• Know when to call, email, get a reference, ask for feedback, get more help
    • 24. Unadvertised Jobs
    • 25. Where to Find Unadvertised Jobs
      • You don’t – they find you
        • Employers (or their proxies – recruiters) actively seek qualified candidates
      • Your job
        • Make yourself easily found
        • Resume must be current, relevant, and contain proper keywords
        • Distinguish yourself from others with similar backgrounds
        • Network with people in the biz and ask for introductions
    • 26. Unadvertised Jobs – Making Yourself Found
      • Upload your resume to all of the specialized job websites
        • Resume MUST be properly coded
        • Edit your account/profile on a weekly basis to keep it ‘fresh’
      • Create a profile on LinkedIn
        • Update status frequently
      • Contact recruiters in your profession/industry
        • Let them know what you are looking for
        • Give them talking points (your elevator pitch)
        • Check back regularly
      • Check in with your college/university and see what alumni career services they offer
    • 27.  
    • 28.  
    • 29.  
    • 30. Unadvertised Jobs – Distinguishing Yourself
      • Participate in relevant industry/professional/local organizations and events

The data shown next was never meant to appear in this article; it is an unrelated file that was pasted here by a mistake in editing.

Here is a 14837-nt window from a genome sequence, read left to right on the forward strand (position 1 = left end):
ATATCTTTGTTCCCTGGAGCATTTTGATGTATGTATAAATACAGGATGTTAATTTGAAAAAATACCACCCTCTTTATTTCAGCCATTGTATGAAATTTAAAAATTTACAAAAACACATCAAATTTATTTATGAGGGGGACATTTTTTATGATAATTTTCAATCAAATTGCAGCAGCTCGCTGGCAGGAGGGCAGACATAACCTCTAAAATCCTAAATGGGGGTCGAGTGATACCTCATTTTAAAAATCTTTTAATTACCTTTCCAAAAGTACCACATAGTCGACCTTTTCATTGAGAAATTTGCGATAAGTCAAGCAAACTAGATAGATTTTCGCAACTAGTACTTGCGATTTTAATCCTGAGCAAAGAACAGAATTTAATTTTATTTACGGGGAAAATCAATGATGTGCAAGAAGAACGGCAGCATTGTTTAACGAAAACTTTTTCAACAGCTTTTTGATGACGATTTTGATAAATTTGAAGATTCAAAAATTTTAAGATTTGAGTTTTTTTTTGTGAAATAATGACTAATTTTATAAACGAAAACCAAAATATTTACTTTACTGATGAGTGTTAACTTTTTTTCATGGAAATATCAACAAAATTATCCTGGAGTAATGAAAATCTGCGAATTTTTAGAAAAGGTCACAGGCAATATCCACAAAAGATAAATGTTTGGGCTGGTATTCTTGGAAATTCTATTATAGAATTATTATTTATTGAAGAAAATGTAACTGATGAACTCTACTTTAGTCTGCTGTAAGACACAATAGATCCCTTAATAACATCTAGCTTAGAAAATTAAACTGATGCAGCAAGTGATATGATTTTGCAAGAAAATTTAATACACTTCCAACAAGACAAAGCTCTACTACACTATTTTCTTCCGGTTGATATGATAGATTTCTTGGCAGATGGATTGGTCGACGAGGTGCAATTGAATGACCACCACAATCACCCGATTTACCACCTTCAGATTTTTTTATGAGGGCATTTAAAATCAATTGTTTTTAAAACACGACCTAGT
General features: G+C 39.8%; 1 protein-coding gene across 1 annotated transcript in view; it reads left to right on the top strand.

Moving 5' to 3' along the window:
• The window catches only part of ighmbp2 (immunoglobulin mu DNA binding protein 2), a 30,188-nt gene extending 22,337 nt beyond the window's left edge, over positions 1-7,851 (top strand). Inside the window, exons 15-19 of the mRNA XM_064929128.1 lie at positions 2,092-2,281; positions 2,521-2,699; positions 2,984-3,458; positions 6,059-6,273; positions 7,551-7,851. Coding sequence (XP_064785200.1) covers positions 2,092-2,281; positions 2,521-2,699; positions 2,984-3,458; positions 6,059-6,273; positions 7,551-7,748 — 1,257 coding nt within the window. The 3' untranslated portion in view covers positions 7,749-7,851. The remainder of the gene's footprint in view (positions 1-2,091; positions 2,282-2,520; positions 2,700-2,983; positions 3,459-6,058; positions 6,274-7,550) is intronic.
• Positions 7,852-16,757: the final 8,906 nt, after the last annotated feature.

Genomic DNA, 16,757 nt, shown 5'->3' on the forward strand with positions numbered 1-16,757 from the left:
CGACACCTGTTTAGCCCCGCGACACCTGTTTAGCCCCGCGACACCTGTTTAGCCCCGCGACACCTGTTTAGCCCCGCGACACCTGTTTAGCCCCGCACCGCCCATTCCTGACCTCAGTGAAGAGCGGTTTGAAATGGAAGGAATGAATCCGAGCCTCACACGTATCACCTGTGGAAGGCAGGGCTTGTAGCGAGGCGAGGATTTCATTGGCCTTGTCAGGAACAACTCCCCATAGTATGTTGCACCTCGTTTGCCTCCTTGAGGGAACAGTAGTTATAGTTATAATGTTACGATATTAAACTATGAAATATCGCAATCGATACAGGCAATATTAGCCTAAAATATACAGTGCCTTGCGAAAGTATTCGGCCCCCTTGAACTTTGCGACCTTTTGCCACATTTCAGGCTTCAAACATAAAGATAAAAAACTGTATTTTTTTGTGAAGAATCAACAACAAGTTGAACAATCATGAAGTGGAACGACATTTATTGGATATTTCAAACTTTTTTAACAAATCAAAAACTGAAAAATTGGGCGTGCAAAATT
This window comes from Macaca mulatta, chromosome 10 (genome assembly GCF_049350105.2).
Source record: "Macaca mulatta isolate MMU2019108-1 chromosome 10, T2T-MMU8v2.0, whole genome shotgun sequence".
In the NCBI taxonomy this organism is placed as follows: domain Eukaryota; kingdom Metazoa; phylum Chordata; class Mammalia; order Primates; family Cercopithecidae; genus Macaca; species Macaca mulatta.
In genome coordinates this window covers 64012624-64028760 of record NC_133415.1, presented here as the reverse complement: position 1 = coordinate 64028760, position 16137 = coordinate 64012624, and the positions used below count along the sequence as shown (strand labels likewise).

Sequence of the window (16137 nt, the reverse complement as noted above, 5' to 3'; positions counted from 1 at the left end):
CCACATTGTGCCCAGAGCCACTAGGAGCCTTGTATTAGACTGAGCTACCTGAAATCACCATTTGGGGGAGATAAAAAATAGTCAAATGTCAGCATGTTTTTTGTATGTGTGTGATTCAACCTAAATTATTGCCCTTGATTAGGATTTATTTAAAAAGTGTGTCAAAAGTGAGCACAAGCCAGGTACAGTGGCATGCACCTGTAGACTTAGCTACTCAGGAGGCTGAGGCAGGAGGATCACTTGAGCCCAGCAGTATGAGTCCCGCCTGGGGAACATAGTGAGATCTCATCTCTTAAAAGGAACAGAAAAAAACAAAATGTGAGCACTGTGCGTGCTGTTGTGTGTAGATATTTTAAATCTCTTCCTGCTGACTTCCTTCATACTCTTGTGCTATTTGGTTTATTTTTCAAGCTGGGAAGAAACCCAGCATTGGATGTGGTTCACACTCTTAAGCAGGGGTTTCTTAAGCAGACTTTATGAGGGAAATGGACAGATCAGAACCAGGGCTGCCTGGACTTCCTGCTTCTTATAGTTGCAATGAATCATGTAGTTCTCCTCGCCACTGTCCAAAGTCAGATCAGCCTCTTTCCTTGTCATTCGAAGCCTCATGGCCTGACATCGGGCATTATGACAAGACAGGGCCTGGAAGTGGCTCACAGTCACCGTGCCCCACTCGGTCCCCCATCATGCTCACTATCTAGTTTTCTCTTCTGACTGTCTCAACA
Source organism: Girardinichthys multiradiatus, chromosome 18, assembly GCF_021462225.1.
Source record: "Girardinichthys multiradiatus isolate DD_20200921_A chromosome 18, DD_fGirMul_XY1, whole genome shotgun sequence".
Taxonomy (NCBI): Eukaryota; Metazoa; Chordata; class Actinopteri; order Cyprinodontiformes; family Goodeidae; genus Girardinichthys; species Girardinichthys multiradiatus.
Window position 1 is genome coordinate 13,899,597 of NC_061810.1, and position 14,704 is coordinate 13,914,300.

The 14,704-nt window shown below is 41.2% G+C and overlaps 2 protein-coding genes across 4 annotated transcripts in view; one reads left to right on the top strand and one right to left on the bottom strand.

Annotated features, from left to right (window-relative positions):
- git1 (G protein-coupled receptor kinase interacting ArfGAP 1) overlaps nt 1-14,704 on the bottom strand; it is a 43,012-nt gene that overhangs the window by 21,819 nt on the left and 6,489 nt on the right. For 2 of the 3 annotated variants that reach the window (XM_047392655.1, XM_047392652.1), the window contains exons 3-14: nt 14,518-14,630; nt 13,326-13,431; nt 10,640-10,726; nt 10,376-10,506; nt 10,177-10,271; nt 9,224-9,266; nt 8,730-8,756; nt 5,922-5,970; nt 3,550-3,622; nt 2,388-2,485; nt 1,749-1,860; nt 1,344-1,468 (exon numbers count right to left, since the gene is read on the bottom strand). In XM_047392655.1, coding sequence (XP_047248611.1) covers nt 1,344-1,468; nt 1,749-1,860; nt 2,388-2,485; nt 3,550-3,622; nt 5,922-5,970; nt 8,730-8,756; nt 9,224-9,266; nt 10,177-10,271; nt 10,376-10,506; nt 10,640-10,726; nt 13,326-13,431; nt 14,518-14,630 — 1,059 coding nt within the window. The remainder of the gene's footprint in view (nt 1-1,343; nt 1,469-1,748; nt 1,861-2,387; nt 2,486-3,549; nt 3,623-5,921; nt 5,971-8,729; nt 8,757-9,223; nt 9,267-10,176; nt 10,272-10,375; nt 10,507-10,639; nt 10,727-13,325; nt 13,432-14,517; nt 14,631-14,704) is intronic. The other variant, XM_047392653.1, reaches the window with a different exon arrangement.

• Volunteer to be an officer, offer to speak
        • Take a course, get a certification
        • Print business cards w/ contact info and hand them out
      • Strongly consider blogging and/or tweeting
        • Employers ARE going to social networking sites to find job candidates
        • Google yourself and see what comes back
        • At a minimum, respond to industry articles/blogs with well thought-out ideas
      • Look for relevant temporary or part time work/internship
    • 31. Should I Hire a Career Coach/Personal Marketer?
      • Answer: maybe
        • Feedback on the quality of your resume and cover letter can't hurt
        • They can help you identify ways to distinguish yourself
        • Often claim to have access to unadvertised jobs
        • But at what price?
      • Be sure to
        • Ask for references
        • Have they placed people in your industry and location?
        • Check with your college/university – they might offer discounts (e.g. UMD – CareerBeam)
    • 32. Recommendations
      • A good resume and profile is critical – don’t forget to keep it ‘fresh’
      • Be careful how much time you spend with recruiters (they don’t work for you)
      • Come up with a strategy to distinguish yourself and stick to it
        • Industry organizations
        • Blogs/blog replies
        • Career coach may help
    • 33. Turning a Resource Need into a Job
    • 34. Turn a Resource Need into a Job – What does that Mean?
      • Some companies/agencies have a need for someone like you, but don’t know it
      • Your job is to convince them that
        • they have this need, and
        • you are the one to help them
      • Examples
        • Downsizing in one area might actually produce new requirements in another
        • Your knowledge of new technology might be more cost effective than training current employees
    • 35. Professional Networking 101 Nine tips for starting, developing, fueling and leveraging a professional network
    • 36. Why Bother?
      • Over 80% of job seekers say that their network has helped with their job search
      • Networks can provide referrals to or insider information about companies you might be interested in working for.